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Cabazon Band of Mission Indians v. Wilson

 

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Four bands of Indians who operate simulcast wagering facilities on their tribal lands sued the Governor of California, the California Horse Racing Board, and the State of California (State), demanding that the defendants turn over to the bands the license fees that the State collects from California’s horse racing associations based on revenue generated at the wagering facilities. Compacts between the bands and the State had left open the issues of licensing fees collected from racing associations until such time as a federal district court declared the fees illegal. The Ninth Circuit, recognizing that such fees had previously been held to be impermissible under the Indian Gaming Regulatory Act (IGRA),[1] affirmed the district court’s order that the State turn over the fees.

The litigation began with four Tribal-State compacts between the State and each band of Indians pursuant to IGRA. The compacts governed the bands’ operation of simulcast wagering facilities and the State’s collection of fees from these activities. The State agreed to pay the license fees collected from the racing associations to the bands if a federal district court declared the fees impermissible under the IGRA. Indeed, the Ninth Circuit had previously held that the collection of license fees was impermissible under IGRA because the bands had a “right” to the unpaid license fees.[2]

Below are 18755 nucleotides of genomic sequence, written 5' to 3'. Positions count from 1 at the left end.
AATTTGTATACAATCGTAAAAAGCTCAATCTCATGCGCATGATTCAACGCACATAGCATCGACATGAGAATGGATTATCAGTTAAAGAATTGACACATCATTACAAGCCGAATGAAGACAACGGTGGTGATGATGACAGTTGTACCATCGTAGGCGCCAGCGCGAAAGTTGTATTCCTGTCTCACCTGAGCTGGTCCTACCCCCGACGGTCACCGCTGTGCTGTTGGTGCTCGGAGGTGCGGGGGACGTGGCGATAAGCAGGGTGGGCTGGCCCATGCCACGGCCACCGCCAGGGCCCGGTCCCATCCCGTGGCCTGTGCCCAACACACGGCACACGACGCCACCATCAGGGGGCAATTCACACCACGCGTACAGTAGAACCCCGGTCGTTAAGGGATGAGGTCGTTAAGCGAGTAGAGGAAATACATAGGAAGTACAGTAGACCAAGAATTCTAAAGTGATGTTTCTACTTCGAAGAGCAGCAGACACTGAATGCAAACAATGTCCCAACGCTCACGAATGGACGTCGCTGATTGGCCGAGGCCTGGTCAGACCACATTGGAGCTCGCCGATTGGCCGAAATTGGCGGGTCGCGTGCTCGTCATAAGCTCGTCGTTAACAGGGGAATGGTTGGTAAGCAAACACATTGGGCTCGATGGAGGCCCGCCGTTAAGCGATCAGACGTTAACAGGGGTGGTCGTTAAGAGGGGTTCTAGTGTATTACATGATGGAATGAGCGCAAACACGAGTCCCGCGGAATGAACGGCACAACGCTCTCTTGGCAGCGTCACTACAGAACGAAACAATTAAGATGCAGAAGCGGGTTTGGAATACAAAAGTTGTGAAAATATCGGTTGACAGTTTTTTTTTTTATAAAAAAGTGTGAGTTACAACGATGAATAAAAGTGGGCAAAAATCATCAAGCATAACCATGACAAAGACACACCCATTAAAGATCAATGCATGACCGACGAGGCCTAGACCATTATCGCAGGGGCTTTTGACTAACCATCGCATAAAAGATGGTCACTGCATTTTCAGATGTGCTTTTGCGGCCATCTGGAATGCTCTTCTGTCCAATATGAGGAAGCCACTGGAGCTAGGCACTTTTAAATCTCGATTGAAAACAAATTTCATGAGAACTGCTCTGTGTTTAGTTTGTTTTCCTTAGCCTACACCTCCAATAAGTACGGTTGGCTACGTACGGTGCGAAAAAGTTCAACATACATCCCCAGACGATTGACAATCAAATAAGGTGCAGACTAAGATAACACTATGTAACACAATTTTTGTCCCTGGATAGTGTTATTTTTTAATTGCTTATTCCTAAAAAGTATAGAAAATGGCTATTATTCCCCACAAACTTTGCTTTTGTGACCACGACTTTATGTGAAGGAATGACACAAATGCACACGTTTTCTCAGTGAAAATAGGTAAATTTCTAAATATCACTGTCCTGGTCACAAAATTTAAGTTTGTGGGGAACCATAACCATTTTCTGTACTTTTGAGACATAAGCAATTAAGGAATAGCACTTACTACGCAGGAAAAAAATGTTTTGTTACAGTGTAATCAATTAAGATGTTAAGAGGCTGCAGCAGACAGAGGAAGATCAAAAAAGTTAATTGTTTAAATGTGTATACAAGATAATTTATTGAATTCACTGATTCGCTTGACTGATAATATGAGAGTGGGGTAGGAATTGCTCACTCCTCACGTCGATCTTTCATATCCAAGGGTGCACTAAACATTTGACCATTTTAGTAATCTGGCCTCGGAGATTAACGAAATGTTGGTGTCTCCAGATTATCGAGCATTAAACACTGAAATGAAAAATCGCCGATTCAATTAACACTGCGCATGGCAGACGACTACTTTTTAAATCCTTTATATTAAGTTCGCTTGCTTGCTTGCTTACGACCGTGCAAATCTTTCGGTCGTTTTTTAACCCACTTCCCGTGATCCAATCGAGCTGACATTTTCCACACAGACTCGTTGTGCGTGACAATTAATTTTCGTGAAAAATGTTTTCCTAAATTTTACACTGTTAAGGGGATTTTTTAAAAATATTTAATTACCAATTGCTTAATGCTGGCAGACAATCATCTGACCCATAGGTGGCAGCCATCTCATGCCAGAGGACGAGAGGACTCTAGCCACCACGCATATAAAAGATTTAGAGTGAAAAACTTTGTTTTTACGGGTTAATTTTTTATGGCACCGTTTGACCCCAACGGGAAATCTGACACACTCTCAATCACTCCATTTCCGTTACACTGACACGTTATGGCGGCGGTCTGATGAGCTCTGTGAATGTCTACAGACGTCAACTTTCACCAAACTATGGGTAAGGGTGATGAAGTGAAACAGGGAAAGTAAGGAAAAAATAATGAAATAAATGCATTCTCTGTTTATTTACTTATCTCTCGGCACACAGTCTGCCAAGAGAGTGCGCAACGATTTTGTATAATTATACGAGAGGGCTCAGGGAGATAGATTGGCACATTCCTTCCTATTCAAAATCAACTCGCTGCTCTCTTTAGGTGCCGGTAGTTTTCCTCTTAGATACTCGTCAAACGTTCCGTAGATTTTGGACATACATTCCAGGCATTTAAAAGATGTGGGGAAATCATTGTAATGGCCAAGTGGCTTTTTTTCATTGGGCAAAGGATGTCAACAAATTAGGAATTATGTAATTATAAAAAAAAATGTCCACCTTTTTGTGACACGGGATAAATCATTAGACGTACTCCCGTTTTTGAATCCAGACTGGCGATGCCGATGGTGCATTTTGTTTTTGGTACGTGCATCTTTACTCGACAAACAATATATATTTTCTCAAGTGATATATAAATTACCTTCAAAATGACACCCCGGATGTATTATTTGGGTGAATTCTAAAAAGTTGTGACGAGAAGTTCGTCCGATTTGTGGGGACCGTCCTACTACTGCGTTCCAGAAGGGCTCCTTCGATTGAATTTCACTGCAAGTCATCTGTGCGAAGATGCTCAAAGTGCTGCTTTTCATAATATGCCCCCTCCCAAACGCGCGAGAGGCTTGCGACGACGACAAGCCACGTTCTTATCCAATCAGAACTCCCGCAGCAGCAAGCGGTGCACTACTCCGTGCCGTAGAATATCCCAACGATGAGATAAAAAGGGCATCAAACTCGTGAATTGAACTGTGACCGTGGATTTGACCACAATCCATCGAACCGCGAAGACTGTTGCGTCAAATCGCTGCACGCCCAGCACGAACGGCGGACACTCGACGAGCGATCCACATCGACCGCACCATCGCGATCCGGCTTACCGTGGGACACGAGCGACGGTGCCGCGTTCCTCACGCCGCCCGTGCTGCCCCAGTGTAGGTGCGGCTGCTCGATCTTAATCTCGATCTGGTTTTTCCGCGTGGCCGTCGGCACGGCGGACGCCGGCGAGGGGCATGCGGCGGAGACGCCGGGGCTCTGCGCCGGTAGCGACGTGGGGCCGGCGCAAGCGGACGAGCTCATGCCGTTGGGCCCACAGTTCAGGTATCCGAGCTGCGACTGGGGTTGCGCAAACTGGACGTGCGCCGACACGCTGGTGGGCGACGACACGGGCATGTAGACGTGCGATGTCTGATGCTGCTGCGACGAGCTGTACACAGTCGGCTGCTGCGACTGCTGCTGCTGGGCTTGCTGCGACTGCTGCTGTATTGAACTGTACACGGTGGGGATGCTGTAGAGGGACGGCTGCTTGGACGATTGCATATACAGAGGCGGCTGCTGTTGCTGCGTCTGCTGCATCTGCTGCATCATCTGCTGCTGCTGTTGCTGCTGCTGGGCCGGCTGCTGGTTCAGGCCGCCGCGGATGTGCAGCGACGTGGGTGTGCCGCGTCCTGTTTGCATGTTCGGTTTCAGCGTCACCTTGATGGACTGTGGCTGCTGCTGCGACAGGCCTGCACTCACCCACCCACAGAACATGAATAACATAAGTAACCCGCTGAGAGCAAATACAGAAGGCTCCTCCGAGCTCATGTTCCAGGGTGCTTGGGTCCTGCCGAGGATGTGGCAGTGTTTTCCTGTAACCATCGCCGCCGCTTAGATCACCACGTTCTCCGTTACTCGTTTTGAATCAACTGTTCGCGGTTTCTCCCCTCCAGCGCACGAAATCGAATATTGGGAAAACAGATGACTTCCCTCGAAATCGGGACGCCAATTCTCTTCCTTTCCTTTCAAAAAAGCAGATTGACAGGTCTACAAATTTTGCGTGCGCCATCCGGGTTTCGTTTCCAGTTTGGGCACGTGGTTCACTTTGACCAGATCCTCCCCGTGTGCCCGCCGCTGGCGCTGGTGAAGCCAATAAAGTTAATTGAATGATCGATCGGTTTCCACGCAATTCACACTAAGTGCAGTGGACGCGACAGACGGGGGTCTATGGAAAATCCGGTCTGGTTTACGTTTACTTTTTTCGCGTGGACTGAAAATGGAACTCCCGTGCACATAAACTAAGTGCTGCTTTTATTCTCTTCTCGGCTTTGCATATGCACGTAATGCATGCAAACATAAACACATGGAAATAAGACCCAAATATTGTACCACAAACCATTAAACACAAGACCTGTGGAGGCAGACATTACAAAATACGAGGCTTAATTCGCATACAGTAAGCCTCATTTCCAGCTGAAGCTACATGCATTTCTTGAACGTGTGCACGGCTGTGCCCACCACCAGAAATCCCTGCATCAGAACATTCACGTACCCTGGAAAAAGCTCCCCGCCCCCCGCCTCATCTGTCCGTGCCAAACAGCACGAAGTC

The State, however, refused to pay the fees, declared the compacts invalid, and threatened to cut off the simulcast signal unless the bands agreed to enter into negotiations for new compacts. The bands moved for an injunction to prevent the cessation of the signal. The State opposed enforcement by arguing the following: (1) the district court lacked subject matter jurisdiction to enforce the compacts, (2) the State was immune under the Eleventh Amendment, (3) the court decision holding the fees impermissible was so unexpected it invalidated the compacts; and (4) the bands breached the compacts by operating illegal gaming operations. The district court entered a preliminary injunction but ordered the bands to amend their complaints to seek relief for breach of the compacts under IGRA.

The complaints were amended and once again, the State countered with similar arguments but added that the compacts were invalid for the following two reasons: (1) the State never promised to pay license fees to the bands if the court determined those fees fell on the racing association rather than the bands, and (2) the bands were not the primary beneficiaries of revenue from simulcast wagering. The district court rejected these contentions and ordered the State to pay. The State appealed to the Ninth Circuit.